I’m so excited to be able to finally share this recipe with you today!
I first made Dandelion Magnesium Lotion last March, while developing recipes for my new book, 101 Easy Homemade Products for your Skin, Health & Home.
It was an instant hit with everyone who tested it, relieving leg cramps, back aches, growing pains, restless leg syndrome and various related ailments. One relative with chronic nerve pain in her arm declared it the best thing I’d ever created!
I knew it was a winning recipe, but since it was included in my book-in-progress, couldn’t share it quite yet.
Today, however, as a special “sneak peek” inside my new book – I get to tell you all about it! (See the bottom of this post, for more information on ordering a copy of my book for yourself.)
Dandelions were chosen for this recipe because the flowers have traditionally been used for their mild analgesic (pain-relieving) properties, making them an excellent addition to products designed for sore muscles or various other external aches and pains.
Why magnesium oil?
Experts posit that much of the population does not get enough magnesium in their daily diet. This can lead to headaches, leg cramps and a host of other subtle ailments. Beside baths with magnesium sulfate (Epsom salt) and magnesium supplements, another way to get more of this vital mineral is through application of magnesium oil to the skin.
Because the straight oil can be drying and irritating for some, it works well to incorporate it in a lotion or cream, especially one containing soothing aloe.
Dandelions + Magnesium Oil = Awesomeness
There’s something about the combination of the two ingredients that’s very synergetic, but if you’re allergic to dandelions, you could try arnica flowers, comfrey or goldenrod instead.
Step 1 – Gather & dry dandelions
First, you’ll need some dandelion flowers.
Where I live, they’ve just started popping up over the last two weeks. I like to leave most of those very first ones for the bees (it’s an important food source for many pollinators), but once other things are blooming and they’re at their peak, there are plenty enough dandelions for everyone to share!
A good rule of thumb is to leave at least 2 or 3 dandelion flowers, for every 1 that you pick.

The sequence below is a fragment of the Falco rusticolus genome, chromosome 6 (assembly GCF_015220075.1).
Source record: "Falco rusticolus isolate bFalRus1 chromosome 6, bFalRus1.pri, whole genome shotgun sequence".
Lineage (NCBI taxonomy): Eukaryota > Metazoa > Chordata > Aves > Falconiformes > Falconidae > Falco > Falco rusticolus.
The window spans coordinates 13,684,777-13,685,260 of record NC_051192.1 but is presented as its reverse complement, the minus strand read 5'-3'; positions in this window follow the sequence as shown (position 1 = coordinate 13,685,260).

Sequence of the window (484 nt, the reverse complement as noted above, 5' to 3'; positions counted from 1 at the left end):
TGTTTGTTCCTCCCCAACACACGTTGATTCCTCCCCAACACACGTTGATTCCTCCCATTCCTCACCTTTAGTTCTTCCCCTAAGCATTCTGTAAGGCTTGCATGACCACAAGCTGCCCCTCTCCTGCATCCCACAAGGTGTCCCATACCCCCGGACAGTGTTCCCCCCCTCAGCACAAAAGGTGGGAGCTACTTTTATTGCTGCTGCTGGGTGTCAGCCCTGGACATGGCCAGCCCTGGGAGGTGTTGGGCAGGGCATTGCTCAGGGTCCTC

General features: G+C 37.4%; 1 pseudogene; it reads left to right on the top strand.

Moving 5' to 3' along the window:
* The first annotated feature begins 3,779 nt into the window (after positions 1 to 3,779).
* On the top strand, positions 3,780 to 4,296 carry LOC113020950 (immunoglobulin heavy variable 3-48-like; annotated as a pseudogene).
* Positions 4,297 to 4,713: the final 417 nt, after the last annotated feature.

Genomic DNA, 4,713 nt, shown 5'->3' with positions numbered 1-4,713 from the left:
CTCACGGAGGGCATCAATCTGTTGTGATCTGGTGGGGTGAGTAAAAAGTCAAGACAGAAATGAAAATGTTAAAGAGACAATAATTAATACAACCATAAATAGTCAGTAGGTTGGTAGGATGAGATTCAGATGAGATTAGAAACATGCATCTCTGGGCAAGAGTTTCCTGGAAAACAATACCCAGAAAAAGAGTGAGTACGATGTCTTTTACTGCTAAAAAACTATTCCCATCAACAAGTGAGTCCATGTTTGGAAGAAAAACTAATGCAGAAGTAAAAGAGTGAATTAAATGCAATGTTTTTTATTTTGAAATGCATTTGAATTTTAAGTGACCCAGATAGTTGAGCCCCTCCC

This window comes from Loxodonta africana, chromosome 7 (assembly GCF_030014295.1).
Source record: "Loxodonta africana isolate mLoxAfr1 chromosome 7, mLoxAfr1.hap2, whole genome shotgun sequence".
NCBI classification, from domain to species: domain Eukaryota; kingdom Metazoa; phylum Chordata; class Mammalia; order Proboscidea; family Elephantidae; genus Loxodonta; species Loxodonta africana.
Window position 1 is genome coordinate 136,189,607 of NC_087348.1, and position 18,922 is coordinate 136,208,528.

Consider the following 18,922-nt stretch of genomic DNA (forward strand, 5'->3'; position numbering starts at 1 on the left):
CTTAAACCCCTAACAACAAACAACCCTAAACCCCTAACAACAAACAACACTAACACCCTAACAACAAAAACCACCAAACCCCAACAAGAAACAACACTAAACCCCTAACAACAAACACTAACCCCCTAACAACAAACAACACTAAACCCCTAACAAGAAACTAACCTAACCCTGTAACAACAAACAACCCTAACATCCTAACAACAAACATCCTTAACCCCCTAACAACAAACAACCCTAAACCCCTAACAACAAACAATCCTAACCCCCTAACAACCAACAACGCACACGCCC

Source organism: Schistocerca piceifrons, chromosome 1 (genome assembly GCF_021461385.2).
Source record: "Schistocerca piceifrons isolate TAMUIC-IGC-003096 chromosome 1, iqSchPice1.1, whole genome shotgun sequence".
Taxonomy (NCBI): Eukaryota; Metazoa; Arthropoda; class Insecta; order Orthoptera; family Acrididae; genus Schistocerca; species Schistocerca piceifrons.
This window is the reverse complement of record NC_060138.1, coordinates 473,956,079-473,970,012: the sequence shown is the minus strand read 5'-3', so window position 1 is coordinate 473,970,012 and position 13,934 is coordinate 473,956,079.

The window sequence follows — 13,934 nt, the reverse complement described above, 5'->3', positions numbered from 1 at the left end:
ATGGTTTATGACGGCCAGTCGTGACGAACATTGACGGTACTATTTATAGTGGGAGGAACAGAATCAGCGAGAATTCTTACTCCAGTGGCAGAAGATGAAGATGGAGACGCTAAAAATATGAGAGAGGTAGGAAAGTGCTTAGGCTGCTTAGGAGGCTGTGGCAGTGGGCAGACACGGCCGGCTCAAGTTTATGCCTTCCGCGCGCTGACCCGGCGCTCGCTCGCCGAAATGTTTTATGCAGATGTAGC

Once you gather a handful of dandelion flowers, they should be dried before infusing in oil. While some herbalists do infuse fresh dandelions, the high moisture content in them makes them more likely to spoil or grow bacteria. To be safe, I like to work with freshly dried plants in almost all cases.
Spread your dandelions in a single layer over a clean dishcloth or paper towels and allow them to air dry for a few days.
You may notice that some of your dandelions turn to fluff. That’s okay; they’re still usable.
Step 2 – Create a dandelion-infused oil
Once dry, place the dandelions in a glass jar and cover with around two to three times as much light carrier oil. Some suggested carrier oils that work well include: sunflower, sweet almond, olive, avocado and jojoba.
(Note: Links to Mountain Rose Herbs, Bramble Berry and Amazon are affiliate links. If you click on one and make a purchase, I earn a small commission for sending a customer their way. This costs you nothing extra, but helps support my site and lets me keep doing what I do. Thank you!) :)
You have a few infusing methods to choose from, depending on how big of a hurry you’re in.
Quick infusion: Set your uncovered jar of dandelions and oil down into a saucepan containing a few inches of water, forming a makeshift double boiler of sorts. Place the pan over a low burner and heat for around 2 hours. Keep an eye on things while you do this, to ensure the water doesn’t evaporate out. The water shouldn’t simmer or boil. If it does, turn the heat down lower. After 2 hours, remove the jar from the pan and set aside to cool.